“Probably the most important thing—and Eliquis is a great example of this—that we can do, is try to bring down the list cost of Eliquis,” Mr. Boerner said.
“Do you set the list price?,” Murray asked.
“We set the list price,” Mr. Boerner replied.
At the conclusion of her questioning, Senator Murray issued the following statement on today’s Senate HELP Hearing:
“What people are paying in this country is absolutely unreasonable—and the drug manufacturers set those astronomical prices. These sky-high costs cannot continue, and everyone should understand that the Inflation Reduction Act was not the end of the road—not by a longshot. Most people agree that Medicare ought to be able to negotiate lower drug prices—it’s just common sense, it saves seniors and taxpayers a lot of money. The Inflation Reduction Act took an important first step—but I and many others want us to build on that progress and make more prescription medications more affordable, and even sooner. Congress is going to keep pushing for reforms to lower prescription drug costs—I hope that much is clear.”
The Inflation Reduction Act Senator Murray helped pass capped Medicare beneficiaries’ out-of-pocket prescription drugs costs at $2,000 a year, capped their insulin costs at $35 a month, and capped price increases on their prescriptions at the rate of inflation so that drug makers cannot jack up prices to juice their own profits—helping Washington state’s more than 1.4 million seniors and people with disabilities who rely on Medicare. Among other things, the law means that 29,650 Medicare Part D enrollees in Washington state who saw out-of-pocket costs over $2,000 in 2020 will now have their prescription drugs capped at $2,000 per year.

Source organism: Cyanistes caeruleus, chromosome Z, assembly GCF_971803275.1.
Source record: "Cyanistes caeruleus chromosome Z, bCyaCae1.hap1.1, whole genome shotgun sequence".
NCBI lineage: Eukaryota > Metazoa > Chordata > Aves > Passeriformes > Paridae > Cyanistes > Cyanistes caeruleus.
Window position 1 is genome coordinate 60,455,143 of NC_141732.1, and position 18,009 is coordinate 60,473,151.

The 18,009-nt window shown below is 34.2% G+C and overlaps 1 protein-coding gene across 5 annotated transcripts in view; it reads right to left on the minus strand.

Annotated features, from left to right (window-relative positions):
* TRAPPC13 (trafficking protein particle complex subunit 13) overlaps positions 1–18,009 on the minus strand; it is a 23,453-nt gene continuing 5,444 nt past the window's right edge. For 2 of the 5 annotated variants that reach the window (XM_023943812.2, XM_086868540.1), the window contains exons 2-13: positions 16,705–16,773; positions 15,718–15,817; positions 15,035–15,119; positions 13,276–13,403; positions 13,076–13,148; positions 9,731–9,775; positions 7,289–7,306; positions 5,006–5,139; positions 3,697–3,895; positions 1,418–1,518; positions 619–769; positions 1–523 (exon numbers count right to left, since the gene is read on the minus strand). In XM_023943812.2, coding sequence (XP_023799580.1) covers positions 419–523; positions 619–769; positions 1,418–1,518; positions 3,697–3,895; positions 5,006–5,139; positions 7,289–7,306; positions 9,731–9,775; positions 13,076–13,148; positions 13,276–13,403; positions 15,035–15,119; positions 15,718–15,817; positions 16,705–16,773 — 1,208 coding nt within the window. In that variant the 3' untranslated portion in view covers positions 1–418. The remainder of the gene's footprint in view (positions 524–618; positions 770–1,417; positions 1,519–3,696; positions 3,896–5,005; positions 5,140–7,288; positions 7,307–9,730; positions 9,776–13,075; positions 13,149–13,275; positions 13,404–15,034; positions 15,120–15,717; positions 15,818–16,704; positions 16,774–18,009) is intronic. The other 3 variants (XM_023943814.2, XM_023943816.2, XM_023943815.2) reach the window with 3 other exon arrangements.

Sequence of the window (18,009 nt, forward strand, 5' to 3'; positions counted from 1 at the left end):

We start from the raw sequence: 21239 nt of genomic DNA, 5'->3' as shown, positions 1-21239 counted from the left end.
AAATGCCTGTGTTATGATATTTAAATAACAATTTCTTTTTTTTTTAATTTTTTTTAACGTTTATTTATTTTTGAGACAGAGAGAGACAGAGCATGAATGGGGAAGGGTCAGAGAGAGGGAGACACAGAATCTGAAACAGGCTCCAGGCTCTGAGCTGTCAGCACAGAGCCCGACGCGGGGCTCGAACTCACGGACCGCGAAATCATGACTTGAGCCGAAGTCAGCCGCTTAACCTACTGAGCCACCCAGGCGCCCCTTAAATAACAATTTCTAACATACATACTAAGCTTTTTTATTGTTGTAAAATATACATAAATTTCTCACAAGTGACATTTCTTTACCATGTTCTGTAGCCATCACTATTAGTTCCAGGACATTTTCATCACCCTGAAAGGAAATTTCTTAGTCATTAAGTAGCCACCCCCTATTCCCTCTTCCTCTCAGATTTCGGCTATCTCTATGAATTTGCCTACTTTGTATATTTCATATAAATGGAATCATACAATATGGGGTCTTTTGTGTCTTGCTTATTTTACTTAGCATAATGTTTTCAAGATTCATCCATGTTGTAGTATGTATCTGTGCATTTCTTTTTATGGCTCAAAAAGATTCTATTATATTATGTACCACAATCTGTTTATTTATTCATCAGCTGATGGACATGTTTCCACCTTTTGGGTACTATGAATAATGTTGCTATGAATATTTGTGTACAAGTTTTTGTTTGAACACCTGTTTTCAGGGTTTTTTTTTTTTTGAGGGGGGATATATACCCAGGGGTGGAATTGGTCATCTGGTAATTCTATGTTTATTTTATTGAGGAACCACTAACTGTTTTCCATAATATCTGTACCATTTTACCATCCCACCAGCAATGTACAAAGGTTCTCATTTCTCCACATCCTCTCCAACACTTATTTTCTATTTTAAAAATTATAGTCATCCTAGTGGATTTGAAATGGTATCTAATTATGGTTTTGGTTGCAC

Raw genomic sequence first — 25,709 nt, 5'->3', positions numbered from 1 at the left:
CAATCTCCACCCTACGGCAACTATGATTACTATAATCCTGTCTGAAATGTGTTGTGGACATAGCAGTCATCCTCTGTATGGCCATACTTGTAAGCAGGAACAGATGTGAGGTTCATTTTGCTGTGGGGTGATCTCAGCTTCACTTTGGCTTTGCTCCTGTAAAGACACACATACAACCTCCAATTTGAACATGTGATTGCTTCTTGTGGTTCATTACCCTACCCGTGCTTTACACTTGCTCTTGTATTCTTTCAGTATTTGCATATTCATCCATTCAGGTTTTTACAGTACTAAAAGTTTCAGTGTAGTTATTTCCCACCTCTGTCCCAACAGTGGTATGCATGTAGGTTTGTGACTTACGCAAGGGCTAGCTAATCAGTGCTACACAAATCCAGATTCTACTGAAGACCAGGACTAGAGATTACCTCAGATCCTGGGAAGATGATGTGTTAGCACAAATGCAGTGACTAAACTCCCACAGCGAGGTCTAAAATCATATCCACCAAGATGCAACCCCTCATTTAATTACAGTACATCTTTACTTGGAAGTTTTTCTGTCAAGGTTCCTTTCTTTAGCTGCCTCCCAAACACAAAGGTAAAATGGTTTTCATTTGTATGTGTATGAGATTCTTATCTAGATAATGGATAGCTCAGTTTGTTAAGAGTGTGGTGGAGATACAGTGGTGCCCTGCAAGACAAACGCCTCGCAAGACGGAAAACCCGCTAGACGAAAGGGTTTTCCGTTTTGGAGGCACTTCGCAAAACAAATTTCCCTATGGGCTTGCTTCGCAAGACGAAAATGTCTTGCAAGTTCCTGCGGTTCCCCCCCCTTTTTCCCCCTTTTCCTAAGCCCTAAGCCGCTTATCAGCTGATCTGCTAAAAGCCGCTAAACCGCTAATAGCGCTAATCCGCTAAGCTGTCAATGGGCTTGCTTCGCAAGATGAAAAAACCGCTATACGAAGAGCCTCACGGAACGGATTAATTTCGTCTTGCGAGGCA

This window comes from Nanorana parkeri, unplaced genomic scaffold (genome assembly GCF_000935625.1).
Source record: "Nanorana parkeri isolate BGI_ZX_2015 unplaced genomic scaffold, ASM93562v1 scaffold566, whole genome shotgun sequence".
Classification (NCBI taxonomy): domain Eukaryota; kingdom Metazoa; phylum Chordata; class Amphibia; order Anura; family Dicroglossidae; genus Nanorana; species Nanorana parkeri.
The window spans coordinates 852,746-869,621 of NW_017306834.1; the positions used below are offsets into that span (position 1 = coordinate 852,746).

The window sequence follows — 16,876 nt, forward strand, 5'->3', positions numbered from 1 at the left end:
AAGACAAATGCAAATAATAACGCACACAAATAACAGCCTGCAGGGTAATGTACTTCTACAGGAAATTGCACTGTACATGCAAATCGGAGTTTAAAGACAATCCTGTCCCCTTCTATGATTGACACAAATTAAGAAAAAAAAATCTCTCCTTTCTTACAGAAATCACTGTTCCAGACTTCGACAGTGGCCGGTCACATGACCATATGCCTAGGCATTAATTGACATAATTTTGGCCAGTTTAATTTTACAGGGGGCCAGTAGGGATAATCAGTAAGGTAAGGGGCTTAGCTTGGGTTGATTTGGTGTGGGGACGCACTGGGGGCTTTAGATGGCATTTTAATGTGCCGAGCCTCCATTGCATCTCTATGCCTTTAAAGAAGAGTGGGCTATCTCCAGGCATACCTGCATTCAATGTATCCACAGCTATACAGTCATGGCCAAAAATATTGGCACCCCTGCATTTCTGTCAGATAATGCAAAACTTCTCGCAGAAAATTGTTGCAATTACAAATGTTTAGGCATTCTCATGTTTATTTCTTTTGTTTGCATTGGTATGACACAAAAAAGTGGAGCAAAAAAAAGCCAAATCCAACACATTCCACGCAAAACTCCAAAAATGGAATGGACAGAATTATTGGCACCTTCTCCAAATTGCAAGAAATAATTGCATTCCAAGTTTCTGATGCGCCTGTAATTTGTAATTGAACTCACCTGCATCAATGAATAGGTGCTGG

Senator Murray has been a steadfast champion of efforts to lower prescription drug costs and has pushed for years to give Medicare the power to negotiate lower prices for patients—which Democrats succeeded in passing into law as part of the Inflation Reduction Act. Murray is also a cosponsor of the Strengthening Medicare and Reducing Taxpayer (SMART) Prices Act that would strengthen Medicare’s ability to secure lower prescription drug costs for consumers by giving the Department of Health and Human Services (HHS) additional authority to negotiate for Medicare Part D, building on provisions Democrats enacted in the Inflation Reduction Act.
Senator Murray has also worked on many other efforts over the years to lower prescription drug costs for consumers. In 2019, as Chair of the HELP Committee, Murray introduced bipartisan legislation with Senator John Cornyn (R-TX) that would improve the process for challenging sham drug patents and remove obstacles that can keep lower cost generic drugs from being available to patients and families. Murray also worked closely with Ranking Member Richard Burr (R-NC) to advance provisions in the FDA Safety and Landmark Advancements Act that would bring more competition to the market to lower drug prices and allow for the safe importation of prescription drugs from Canada. While those provisions were not ultimately included in the final text, it was the first time ever that a Committee-passed user fee reauthorization bill included policy expanding importation of prescription drugs, laying the groundwork for future progress.